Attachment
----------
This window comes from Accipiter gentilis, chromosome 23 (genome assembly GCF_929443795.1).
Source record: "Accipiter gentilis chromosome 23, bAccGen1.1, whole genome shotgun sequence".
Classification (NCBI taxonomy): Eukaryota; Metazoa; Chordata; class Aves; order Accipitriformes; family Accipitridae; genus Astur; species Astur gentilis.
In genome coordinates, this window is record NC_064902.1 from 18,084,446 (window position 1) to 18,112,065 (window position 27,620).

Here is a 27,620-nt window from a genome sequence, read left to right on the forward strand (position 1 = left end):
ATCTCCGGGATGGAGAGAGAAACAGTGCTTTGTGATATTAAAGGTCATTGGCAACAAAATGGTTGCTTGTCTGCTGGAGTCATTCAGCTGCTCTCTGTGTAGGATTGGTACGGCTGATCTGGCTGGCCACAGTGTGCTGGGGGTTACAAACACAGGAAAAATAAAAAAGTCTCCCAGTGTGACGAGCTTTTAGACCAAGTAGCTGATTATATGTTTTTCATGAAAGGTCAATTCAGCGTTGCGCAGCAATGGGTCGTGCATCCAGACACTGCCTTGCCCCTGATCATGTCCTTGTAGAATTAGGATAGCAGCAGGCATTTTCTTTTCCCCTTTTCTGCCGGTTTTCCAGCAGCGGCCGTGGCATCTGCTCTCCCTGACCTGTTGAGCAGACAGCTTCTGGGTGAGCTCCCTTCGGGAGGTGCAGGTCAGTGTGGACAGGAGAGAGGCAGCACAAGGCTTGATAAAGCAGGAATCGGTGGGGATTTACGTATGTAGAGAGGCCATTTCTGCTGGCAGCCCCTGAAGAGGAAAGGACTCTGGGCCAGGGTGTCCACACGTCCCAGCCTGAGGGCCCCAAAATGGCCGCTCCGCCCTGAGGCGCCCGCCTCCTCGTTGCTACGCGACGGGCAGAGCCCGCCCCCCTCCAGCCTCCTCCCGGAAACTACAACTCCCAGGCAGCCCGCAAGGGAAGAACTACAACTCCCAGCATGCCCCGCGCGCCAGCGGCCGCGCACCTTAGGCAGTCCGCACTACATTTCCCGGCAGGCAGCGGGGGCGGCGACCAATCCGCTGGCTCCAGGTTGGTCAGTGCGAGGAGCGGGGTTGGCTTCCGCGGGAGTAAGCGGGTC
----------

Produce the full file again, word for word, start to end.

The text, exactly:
This window comes from Accipiter gentilis, chromosome 23 (genome assembly GCF_929443795.1).
Source record: "Accipiter gentilis chromosome 23, bAccGen1.1, whole genome shotgun sequence".
Classification (NCBI taxonomy): Eukaryota; Metazoa; Chordata; class Aves; order Accipitriformes; family Accipitridae; genus Astur; species Astur gentilis.
In genome coordinates, this window is record NC_064902.1 from 18,084,446 (window position 1) to 18,112,065 (window position 27,620).

Here is a 27,620-nt window from a genome sequence, read left to right on the forward strand (position 1 = left end):
ATCTCCGGGATGGAGAGAGAAACAGTGCTTTGTGATATTAAAGGTCATTGGCAACAAAATGGTTGCTTGTCTGCTGGAGTCATTCAGCTGCTCTCTGTGTAGGATTGGTACGGCTGATCTGGCTGGCCACAGTGTGCTGGGGGTTACAAACACAGGAAAAATAAAAAAGTCTCCCAGTGTGACGAGCTTTTAGACCAAGTAGCTGATTATATGTTTTTCATGAAAGGTCAATTCAGCGTTGCGCAGCAATGGGTCGTGCATCCAGACACTGCCTTGCCCCTGATCATGTCCTTGTAGAATTAGGATAGCAGCAGGCATTTTCTTTTCCCCTTTTCTGCCGGTTTTCCAGCAGCGGCCGTGGCATCTGCTCTCCCTGACCTGTTGAGCAGACAGCTTCTGGGTGAGCTCCCTTCGGGAGGTGCAGGTCAGTGTGGACAGGAGAGAGGCAGCACAAGGCTTGATAAAGCAGGAATCGGTGGGGATTTACGTATGTAGAGAGGCCATTTCTGCTGGCAGCCCCTGAAGAGGAAAGGACTCTGGGCCAGGGTGTCCACACGTCCCAGCCTGAGGGCCCCAAAATGGCCGCTCCGCCCTGAGGCGCCCGCCTCCTCGTTGCTACGCGACGGGCAGAGCCCGCCCCCCTCCAGCCTCCTCCCGGAAACTACAACTCCCAGGCAGCCCGCAAGGGAAGAACTACAACTCCCAGCATGCCCCGCGCGCCAGCGGCCGCGCACCTTAGGCAGTCCGCACTACATTTCCCGGCAGGCAGCGGGGGCGGCGACCAATCCGCTGGCTCCAGGTTGGTCAGTGCGAGGAGCGGGGTTGGCTTCCGCGGGAGTAAGCGGGTC